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I’m a big advocate of Jewish-themed museums as a potentially potent tool for reaching unaffiliated intermarried and interdating Jews. They lack the religious baggage of synagogues and the political baggage of Israel Independence Day festivals. Unlike JCCs or synagogues, there is nothing clubby about them–they are essentially public spaces marked more by anonymity than community. And the less you know, the better–museums are fundamentally giant adult learning centers. Unlike almost all other Jewish institutions, museums make no assumption that visitors will come in with a pre-existing capital of Jewish knowledge.
A new addition to the Jewish museum scene is the Jewish Discovery Museum in Tampa, a temporary interactive exhibit where kids can learn about Judaism. The exhibit includes interactive components such as Noah’s Ark Theater, painting and weaving at Joseph’s Diverse Dreamcoat and Mr. Abraham’s Neighborhood, where children can learn to set a seder table.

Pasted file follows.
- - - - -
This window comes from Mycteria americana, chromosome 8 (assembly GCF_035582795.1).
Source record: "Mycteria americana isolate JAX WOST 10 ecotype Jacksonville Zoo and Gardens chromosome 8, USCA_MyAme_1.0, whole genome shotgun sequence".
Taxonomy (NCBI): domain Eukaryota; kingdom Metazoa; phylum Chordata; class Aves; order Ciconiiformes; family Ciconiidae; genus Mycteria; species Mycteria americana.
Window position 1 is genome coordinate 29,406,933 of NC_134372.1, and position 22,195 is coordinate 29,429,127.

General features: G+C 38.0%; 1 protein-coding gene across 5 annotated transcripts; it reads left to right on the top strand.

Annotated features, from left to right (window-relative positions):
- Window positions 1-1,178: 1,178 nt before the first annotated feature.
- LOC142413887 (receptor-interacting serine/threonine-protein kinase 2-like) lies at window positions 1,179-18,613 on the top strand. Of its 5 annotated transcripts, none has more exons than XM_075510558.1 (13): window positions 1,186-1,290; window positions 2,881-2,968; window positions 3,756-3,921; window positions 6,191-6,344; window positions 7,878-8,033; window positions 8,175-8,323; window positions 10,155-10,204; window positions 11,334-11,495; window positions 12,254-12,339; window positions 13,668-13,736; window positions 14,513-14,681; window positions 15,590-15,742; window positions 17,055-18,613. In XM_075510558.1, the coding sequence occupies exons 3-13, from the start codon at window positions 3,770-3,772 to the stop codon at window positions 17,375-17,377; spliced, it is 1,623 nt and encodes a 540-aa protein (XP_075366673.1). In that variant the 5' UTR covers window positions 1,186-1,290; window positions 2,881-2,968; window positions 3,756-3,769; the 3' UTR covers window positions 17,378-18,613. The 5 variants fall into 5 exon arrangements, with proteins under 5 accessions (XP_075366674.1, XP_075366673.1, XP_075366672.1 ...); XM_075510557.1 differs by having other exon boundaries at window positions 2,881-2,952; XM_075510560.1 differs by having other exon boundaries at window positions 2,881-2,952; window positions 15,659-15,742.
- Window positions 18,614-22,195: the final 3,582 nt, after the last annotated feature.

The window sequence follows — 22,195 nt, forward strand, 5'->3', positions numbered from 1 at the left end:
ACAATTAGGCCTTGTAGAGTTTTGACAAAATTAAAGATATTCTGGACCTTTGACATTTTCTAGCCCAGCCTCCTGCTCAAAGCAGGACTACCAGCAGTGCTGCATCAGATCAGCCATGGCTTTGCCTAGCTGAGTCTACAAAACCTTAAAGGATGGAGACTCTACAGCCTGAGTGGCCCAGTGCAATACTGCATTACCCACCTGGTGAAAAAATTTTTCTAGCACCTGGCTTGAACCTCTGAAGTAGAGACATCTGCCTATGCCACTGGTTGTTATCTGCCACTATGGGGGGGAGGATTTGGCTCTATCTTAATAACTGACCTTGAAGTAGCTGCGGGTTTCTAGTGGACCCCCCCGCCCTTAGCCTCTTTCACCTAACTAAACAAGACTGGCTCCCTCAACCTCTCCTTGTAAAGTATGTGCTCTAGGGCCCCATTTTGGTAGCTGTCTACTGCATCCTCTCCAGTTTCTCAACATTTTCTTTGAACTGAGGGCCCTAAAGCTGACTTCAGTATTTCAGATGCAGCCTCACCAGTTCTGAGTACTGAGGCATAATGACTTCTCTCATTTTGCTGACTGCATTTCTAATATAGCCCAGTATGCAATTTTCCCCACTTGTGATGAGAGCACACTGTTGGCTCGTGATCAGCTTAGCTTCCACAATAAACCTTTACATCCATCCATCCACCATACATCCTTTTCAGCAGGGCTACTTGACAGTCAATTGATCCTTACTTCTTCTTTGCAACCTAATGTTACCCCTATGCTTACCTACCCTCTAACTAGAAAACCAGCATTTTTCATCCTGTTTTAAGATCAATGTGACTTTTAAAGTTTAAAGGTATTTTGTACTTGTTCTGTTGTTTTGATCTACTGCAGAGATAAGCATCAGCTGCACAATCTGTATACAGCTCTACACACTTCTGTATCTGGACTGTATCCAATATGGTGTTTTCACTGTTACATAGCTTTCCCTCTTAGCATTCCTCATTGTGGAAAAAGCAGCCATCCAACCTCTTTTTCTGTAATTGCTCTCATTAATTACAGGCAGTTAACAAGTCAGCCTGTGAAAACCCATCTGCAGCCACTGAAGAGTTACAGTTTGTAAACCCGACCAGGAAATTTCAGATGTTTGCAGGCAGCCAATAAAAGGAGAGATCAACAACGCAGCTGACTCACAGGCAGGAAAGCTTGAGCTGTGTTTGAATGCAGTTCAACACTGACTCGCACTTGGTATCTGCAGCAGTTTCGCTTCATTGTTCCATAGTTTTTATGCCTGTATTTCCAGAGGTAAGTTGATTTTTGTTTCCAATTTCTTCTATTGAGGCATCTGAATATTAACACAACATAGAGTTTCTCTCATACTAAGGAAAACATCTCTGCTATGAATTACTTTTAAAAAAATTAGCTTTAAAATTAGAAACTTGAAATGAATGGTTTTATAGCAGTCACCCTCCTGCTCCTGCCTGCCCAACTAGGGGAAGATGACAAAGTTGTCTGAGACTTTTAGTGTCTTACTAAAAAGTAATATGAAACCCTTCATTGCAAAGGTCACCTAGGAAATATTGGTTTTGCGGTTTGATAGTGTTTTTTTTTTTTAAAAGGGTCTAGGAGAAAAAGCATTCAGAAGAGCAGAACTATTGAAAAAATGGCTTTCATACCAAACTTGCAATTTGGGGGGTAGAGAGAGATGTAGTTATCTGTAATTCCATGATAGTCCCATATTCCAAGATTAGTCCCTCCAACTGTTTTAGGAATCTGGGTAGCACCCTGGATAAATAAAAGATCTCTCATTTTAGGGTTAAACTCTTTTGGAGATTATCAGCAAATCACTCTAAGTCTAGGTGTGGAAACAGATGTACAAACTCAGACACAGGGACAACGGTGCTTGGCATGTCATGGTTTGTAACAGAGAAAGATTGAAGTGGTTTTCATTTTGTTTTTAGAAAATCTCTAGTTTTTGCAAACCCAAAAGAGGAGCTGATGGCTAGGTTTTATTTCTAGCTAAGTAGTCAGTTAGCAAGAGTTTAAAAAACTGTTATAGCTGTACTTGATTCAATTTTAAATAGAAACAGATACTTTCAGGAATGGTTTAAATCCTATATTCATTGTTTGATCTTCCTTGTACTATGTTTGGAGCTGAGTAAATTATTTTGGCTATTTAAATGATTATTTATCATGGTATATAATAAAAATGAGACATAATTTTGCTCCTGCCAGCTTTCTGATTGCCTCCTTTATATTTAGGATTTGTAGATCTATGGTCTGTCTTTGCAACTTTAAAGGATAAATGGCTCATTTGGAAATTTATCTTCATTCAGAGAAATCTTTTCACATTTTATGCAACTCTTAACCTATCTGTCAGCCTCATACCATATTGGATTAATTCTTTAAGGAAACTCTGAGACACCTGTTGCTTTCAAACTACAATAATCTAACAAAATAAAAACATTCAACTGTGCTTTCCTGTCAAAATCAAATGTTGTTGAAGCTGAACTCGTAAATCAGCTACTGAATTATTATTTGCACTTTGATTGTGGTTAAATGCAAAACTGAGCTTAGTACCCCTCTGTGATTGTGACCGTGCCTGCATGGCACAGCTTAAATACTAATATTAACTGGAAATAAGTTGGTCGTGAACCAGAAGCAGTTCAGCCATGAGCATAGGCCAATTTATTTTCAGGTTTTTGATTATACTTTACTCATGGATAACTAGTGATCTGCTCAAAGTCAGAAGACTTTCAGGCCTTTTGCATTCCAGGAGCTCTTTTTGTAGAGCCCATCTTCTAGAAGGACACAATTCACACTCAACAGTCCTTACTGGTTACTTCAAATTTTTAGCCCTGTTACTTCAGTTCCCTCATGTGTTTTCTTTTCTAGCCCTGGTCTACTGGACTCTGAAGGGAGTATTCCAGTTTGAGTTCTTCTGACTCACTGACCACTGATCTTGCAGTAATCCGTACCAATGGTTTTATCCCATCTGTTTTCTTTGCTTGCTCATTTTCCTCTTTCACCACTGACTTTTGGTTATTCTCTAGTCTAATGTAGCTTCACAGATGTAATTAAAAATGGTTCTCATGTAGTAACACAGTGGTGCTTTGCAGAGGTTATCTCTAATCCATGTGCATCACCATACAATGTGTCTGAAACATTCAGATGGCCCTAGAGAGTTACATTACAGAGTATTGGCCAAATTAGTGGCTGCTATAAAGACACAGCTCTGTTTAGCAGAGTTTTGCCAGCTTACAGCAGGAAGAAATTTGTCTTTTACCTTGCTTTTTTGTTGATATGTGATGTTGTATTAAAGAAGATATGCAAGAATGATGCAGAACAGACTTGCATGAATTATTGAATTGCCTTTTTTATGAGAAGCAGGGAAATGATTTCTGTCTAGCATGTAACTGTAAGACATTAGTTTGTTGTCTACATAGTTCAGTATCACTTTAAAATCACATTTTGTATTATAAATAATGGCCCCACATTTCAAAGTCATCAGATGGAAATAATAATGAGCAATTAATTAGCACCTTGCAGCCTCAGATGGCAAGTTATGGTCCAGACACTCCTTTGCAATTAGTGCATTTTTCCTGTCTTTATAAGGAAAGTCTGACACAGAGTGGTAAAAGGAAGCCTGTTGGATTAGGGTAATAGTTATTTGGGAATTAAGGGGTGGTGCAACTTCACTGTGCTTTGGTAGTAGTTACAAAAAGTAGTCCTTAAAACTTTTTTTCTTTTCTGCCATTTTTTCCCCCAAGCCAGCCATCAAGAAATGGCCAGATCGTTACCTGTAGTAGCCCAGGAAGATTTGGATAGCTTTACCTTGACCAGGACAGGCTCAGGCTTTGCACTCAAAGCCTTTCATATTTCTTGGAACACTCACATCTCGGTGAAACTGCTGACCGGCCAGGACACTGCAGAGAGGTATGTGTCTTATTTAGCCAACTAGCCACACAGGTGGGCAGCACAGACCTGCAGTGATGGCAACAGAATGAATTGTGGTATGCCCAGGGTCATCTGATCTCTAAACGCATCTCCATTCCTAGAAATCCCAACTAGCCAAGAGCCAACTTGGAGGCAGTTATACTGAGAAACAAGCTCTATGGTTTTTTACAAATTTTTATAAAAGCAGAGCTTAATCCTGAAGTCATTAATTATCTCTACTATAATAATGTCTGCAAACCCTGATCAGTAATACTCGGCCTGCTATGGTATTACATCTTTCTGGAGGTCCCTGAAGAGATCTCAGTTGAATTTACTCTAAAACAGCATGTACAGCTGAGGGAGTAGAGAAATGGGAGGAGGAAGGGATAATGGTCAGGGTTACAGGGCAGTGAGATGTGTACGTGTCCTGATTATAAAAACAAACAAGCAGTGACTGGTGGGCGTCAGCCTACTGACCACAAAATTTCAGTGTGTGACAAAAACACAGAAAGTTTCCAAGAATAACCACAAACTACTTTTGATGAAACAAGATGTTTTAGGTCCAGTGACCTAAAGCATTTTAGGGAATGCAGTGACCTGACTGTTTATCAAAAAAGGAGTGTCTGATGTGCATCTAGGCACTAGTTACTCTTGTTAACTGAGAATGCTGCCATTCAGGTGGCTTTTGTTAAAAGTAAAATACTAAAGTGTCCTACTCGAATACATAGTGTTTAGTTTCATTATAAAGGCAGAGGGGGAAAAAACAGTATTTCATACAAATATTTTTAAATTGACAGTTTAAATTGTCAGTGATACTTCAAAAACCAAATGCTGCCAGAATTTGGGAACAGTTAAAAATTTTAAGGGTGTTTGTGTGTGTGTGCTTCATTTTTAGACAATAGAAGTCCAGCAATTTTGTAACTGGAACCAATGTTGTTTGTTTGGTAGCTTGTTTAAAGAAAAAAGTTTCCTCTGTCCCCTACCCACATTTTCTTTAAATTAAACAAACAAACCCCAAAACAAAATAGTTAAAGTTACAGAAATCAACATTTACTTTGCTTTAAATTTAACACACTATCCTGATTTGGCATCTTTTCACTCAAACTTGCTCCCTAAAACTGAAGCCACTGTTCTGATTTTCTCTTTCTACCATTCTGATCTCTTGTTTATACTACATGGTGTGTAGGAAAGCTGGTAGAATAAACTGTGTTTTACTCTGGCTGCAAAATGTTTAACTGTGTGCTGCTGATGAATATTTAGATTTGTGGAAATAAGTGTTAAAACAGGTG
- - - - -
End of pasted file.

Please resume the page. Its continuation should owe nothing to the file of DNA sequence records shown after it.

The exhibit is currently housed at the Tampa Bay JCC, which may have scared off a few visitors who would have come to a more neutral location. But, according to the St. Petersburg Times, “To ensure they catch the eye of unaffiliated Jews, the community center’s leaders marketed the discovery center in secular venues such as Rooms to Go Kids, Starbucks and Barnes & Noble.” And if the exhibit proves successful (and they can get the funding), they would like to build a permanent musum on the JCC’s campus.
While the exhibit has value of its own, it can also serve as a “baby step” for interfaith families unsure of whether or how they want to engage with Judaism. While the exhibit is aimed towards the sensibilities and learning styles of children, I wouldn’t be surprised if quite a few parents are also learning a few things about Jewish culture and religion that they didn’t already know.
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